This was one of the few books being released this year that I was absolutely excited for! It had time travel and pirates. I envisioned it as Doctor Who meets Treasure Island. What more could I ask for? So, I had high hopes for Passenger. In some instances, it met my expectations. I loved (most of) the characters; I loved the world-building and the rules of time travel and I liked the main plot. But I was slightly underwhelmed by the end of the story.
Passenger tells the story of Etta Spencer, a promising violinist from the 21st century. After a devastating evening performance, Etta is thrown from her time and finds herself abroad a ship in the 18th century. There she meets Nicholas Carter, a free slave/privateer, who works with the powerful and dangerous Ironwood family. After meeting with Cyrus Ironwood, the patriarch of the family, Etta and Nicholas must travel to different places and times to find an astrolabe that is rumored to create time portals. During their journey, the pair discover more about themselves and the history of the time travelers, and eventually they must come to a decision that may very well destroy various timeline.
Let’s talk about the characters, because as you probably know, I love stories that have well-written and lifelike characters. Etta is one of the main characters, but she’s also one of the least interesting people in the book. This story is littered with strong females, like Sophia Ironwood, the granddaughter of Cyrus, and Rose Linden, Etta’s own mother. Both Rose and Sophia are women who will stop at nothing to achieve their goals. Sophia, in particular, is a heart breaking character. She’s ambitious and goal-oriented, but because of the time period, her opinions are rarely given any weight. She can be snide and cruel, especially when we’re first introduced to her, but there are moments where she reveals her inner heart. And in those moments, you learn that all Sophia really wants is to be taken seriously:
“My father was no one in the family,” Sophia said, raking a hand through the ends of her hair. “A distant cousin of Grandfather’s who forced himself on some unsuspecting harlot and came back for seconds, only to find the woman dead and me all alone. He drank himself to death a few years later, and only Grandfather was willing to raise me. Said he couldn’t allow a true traveler to slip through the cracks. Most people only have one shadow, but I feel as though I have two. My past trails me every day, every second, and I can’t shake it off. Marrying Julian might have finally stopped the whispers from the other travelers. It might have finally earned me a measure of respect.”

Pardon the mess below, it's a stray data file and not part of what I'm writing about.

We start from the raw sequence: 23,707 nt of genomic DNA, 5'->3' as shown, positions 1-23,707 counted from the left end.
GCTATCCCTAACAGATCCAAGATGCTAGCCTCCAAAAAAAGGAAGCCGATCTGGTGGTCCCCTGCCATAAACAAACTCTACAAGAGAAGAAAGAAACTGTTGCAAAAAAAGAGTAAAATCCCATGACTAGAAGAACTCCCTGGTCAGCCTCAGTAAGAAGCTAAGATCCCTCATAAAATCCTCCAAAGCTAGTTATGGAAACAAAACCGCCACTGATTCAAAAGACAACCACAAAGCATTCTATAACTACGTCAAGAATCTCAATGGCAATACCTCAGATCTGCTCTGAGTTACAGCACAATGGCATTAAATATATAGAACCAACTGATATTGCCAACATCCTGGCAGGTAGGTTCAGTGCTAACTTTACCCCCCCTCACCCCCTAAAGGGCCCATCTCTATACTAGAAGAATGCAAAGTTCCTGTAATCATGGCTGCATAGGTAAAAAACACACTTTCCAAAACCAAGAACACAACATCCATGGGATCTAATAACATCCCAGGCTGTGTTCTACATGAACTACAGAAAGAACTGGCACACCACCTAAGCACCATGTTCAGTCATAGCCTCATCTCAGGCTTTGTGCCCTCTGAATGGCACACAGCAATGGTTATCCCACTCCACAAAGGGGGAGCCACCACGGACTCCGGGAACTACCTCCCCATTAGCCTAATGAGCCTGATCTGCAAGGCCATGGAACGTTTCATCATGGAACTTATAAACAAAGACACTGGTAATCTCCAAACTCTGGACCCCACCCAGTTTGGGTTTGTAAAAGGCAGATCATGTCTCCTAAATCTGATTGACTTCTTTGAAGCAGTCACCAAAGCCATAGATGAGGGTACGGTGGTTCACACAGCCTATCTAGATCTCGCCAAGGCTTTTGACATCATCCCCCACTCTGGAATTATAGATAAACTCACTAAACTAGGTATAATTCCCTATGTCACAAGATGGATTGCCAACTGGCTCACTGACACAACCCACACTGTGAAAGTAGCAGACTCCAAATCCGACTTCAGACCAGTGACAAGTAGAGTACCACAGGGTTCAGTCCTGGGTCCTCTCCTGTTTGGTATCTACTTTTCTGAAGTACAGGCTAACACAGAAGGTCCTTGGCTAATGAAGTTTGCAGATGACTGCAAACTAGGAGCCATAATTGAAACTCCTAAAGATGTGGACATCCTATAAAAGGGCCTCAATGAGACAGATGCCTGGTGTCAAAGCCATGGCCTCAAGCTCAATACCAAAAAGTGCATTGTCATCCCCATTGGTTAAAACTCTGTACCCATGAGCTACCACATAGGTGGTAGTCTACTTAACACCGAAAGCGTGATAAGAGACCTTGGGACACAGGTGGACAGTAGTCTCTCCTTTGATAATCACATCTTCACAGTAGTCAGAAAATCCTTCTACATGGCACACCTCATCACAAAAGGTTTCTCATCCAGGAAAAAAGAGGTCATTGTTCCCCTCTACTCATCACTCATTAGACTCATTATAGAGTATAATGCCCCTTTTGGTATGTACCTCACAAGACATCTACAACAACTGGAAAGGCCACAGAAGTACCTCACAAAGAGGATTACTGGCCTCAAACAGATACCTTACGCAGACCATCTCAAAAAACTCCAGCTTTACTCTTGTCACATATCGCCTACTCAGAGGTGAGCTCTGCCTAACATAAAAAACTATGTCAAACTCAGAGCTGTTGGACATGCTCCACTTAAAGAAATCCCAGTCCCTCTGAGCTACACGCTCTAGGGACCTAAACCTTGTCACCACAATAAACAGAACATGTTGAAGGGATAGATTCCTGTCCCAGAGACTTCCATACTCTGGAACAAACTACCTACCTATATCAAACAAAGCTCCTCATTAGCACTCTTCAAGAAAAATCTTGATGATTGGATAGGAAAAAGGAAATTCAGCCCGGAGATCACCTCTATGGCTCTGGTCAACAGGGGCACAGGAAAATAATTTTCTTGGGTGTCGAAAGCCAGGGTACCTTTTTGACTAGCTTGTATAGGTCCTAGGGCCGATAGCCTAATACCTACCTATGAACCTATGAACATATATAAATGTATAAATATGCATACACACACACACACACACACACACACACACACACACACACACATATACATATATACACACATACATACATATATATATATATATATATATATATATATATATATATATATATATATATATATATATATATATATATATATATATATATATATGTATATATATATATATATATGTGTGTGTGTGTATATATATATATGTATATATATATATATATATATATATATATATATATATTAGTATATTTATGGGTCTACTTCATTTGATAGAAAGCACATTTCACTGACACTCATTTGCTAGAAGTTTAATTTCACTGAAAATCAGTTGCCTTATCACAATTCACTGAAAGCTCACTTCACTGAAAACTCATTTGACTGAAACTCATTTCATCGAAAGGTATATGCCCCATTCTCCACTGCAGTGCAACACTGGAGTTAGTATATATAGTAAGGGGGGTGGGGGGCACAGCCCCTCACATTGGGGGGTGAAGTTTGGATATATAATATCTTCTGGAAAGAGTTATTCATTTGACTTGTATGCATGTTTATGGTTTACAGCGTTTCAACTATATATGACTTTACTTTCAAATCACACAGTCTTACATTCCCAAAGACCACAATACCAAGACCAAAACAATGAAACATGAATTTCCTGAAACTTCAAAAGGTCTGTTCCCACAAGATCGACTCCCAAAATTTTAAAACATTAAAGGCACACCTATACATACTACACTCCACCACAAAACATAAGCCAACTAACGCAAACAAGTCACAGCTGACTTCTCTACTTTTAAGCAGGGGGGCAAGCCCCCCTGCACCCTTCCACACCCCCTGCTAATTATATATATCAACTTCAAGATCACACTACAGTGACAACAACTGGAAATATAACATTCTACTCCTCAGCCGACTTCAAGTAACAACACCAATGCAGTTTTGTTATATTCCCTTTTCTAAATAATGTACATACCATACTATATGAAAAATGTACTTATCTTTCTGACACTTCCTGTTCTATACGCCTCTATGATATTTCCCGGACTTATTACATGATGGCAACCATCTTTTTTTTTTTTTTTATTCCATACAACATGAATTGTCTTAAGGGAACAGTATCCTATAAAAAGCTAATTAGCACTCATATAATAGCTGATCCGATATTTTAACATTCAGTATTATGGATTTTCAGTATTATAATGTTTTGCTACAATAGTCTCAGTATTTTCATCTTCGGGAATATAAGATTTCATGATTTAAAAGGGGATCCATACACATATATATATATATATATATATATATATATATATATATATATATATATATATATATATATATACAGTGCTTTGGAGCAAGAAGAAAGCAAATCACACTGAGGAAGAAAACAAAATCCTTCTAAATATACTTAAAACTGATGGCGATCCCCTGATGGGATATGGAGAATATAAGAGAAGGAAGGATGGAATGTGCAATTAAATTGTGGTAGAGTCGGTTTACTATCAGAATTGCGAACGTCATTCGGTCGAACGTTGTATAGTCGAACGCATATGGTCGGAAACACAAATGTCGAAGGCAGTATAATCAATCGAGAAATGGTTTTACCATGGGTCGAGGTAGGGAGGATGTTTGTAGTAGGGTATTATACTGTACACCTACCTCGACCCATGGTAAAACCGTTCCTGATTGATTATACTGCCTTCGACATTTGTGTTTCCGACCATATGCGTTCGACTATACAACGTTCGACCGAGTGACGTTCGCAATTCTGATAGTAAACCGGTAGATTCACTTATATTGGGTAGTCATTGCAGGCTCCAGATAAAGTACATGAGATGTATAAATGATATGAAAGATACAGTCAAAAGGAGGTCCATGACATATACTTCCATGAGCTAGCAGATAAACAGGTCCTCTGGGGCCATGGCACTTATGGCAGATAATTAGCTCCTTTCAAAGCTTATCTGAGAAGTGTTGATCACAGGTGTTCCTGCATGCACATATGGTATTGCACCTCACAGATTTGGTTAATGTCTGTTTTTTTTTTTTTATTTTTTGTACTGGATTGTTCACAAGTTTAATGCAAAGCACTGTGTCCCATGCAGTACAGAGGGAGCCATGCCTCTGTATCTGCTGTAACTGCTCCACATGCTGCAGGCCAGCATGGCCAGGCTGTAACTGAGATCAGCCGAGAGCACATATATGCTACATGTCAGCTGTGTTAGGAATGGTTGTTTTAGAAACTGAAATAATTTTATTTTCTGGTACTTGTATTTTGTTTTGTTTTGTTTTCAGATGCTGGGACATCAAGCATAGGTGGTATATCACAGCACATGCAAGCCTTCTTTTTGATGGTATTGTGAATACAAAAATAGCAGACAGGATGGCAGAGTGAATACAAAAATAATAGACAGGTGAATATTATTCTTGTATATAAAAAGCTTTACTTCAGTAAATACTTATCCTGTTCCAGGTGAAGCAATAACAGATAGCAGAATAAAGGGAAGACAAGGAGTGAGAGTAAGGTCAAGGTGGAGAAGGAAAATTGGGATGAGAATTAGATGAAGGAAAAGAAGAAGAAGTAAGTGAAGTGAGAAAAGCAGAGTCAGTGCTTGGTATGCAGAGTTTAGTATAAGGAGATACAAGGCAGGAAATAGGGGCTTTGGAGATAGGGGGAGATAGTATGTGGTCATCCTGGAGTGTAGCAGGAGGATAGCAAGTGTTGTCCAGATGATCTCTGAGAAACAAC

I actually had a difficult time choosing a quote because in this part of the book, Sophia says so many things that tugs at the heart And while she’s set up to be a side villain, I really hope that she eventually finds redemption and gains the respect she both wants and deserves.
The story unfolds very, very slowly in the beginning. In fact, the main plot isn’t revealed until about page 180 or so. The first 150 pages are spent introducing the characters and talking about the rules of time travel and the history of the Ironwood family. At some points, it felt like a chore getting through it. But, I’m hoping that by front-loading all of this information, Alexandra Bracken, can focus more on the action and the romance in the rest of the series.
Since I mentioned it, I’ll talk about the romance in here for a bit. I didn’t like it. Not because I’m generally adverse to romance in YA stories, but because it was distracting and felt out of place. I like the idea of Etta and Nicholas falling in love and finding a happy ending eventually. But, Cyrus gave them a mission with a strict deadline (8 days) and clear consequences if they failed (he would have Rose killed). The only way they could uncover the location of the astrolabe was by deciphering a letter Rose wrote to Etta. All of those elements would surely add up to a tense and suspenseful tale. And at times it was indeed tense, since Etta had trouble understanding the different clues. So it didn’t really feel natural for there to be a chapter where Etta and Nicholas spend time in the jungle i.e. make out in the jungle while time slips away. And I understand that stress often pushes people together and makes them realize their true feelings for one another. But there were moments when it seemed like Etta had mostly forgotten about her mission and forgotten about her mother’s safety and thought about Nicholas and how she wanted to kiss him and be with him romantically. Again, I’m not opposed to Etta and Nicholas ending up together. In fact, I really want them to become a couple. But the making out and the lovey-dovey conversations should not have happened as often as they did in this story.
This is a promising start to what I’m sure will be an amazing, heart-pounding, ugly cry inducing series. The first book has it’s faults, though none are so bad that you’ll want to put the book down permanently. Passengers starts slowly and introduces a lot of terms and history in the first hundred pages. Hopefully, now that it is (mostly) out of the way, Bracken can really hone in on the characters and their motivations. She definitely has a good cast of complicated people in here and I’m sure as the tale continues they will all grow and flourish. Passengers is definitely a book worth checking out this year!